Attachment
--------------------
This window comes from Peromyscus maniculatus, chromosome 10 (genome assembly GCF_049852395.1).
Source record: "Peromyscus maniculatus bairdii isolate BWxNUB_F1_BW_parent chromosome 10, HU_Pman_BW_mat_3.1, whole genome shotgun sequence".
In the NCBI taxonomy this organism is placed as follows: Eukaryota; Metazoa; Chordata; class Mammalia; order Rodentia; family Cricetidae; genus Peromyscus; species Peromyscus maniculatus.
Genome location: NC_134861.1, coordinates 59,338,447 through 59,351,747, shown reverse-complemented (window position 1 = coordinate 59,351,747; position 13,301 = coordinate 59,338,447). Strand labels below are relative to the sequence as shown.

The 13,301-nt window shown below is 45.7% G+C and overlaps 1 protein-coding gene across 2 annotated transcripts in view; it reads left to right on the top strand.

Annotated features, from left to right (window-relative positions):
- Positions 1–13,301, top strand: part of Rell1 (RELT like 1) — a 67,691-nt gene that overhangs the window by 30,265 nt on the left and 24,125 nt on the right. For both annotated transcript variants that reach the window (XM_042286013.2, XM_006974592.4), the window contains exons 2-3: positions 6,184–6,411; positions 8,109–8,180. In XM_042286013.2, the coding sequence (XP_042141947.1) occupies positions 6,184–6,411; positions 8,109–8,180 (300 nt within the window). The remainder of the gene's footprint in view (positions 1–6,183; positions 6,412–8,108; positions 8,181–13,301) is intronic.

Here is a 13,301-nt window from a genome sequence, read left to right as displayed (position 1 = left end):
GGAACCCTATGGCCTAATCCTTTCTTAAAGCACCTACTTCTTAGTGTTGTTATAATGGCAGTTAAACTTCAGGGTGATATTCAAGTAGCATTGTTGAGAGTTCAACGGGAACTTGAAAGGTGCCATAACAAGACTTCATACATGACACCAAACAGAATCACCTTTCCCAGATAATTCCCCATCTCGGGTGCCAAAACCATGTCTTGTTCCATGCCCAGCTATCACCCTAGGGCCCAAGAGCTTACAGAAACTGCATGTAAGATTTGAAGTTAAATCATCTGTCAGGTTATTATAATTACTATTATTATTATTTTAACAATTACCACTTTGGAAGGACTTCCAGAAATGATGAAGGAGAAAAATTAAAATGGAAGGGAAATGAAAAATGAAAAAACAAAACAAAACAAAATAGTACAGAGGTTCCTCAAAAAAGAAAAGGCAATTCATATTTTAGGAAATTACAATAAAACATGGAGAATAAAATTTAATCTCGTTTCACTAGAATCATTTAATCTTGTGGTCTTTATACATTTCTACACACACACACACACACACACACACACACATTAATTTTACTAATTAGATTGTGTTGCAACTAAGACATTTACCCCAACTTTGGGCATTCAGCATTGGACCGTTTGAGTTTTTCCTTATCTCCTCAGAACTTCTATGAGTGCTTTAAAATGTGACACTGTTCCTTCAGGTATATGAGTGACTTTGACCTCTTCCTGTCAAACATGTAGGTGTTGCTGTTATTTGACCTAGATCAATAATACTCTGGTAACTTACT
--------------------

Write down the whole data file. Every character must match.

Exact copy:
This window comes from Peromyscus maniculatus, chromosome 10 (genome assembly GCF_049852395.1).
Source record: "Peromyscus maniculatus bairdii isolate BWxNUB_F1_BW_parent chromosome 10, HU_Pman_BW_mat_3.1, whole genome shotgun sequence".
In the NCBI taxonomy this organism is placed as follows: Eukaryota; Metazoa; Chordata; class Mammalia; order Rodentia; family Cricetidae; genus Peromyscus; species Peromyscus maniculatus.
Genome location: NC_134861.1, coordinates 59,338,447 through 59,351,747, shown reverse-complemented (window position 1 = coordinate 59,351,747; position 13,301 = coordinate 59,338,447). Strand labels below are relative to the sequence as shown.

The 13,301-nt window shown below is 45.7% G+C and overlaps 1 protein-coding gene across 2 annotated transcripts in view; it reads left to right on the top strand.

Annotated features, from left to right (window-relative positions):
- Positions 1–13,301, top strand: part of Rell1 (RELT like 1) — a 67,691-nt gene that overhangs the window by 30,265 nt on the left and 24,125 nt on the right. For both annotated transcript variants that reach the window (XM_042286013.2, XM_006974592.4), the window contains exons 2-3: positions 6,184–6,411; positions 8,109–8,180. In XM_042286013.2, the coding sequence (XP_042141947.1) occupies positions 6,184–6,411; positions 8,109–8,180 (300 nt within the window). The remainder of the gene's footprint in view (positions 1–6,183; positions 6,412–8,108; positions 8,181–13,301) is intronic.

Here is a 13,301-nt window from a genome sequence, read left to right as displayed (position 1 = left end):
GGAACCCTATGGCCTAATCCTTTCTTAAAGCACCTACTTCTTAGTGTTGTTATAATGGCAGTTAAACTTCAGGGTGATATTCAAGTAGCATTGTTGAGAGTTCAACGGGAACTTGAAAGGTGCCATAACAAGACTTCATACATGACACCAAACAGAATCACCTTTCCCAGATAATTCCCCATCTCGGGTGCCAAAACCATGTCTTGTTCCATGCCCAGCTATCACCCTAGGGCCCAAGAGCTTACAGAAACTGCATGTAAGATTTGAAGTTAAATCATCTGTCAGGTTATTATAATTACTATTATTATTATTTTAACAATTACCACTTTGGAAGGACTTCCAGAAATGATGAAGGAGAAAAATTAAAATGGAAGGGAAATGAAAAATGAAAAAACAAAACAAAACAAAATAGTACAGAGGTTCCTCAAAAAAGAAAAGGCAATTCATATTTTAGGAAATTACAATAAAACATGGAGAATAAAATTTAATCTCGTTTCACTAGAATCATTTAATCTTGTGGTCTTTATACATTTCTACACACACACACACACACACACACACACACATTAATTTTACTAATTAGATTGTGTTGCAACTAAGACATTTACCCCAACTTTGGGCATTCAGCATTGGACCGTTTGAGTTTTTCCTTATCTCCTCAGAACTTCTATGAGTGCTTTAAAATGTGACACTGTTCCTTCAGGTATATGAGTGACTTTGACCTCTTCCTGTCAAACATGTAGGTGTTGCTGTTATTTGACCTAGATCAATAATACTCTGGTAACTTACT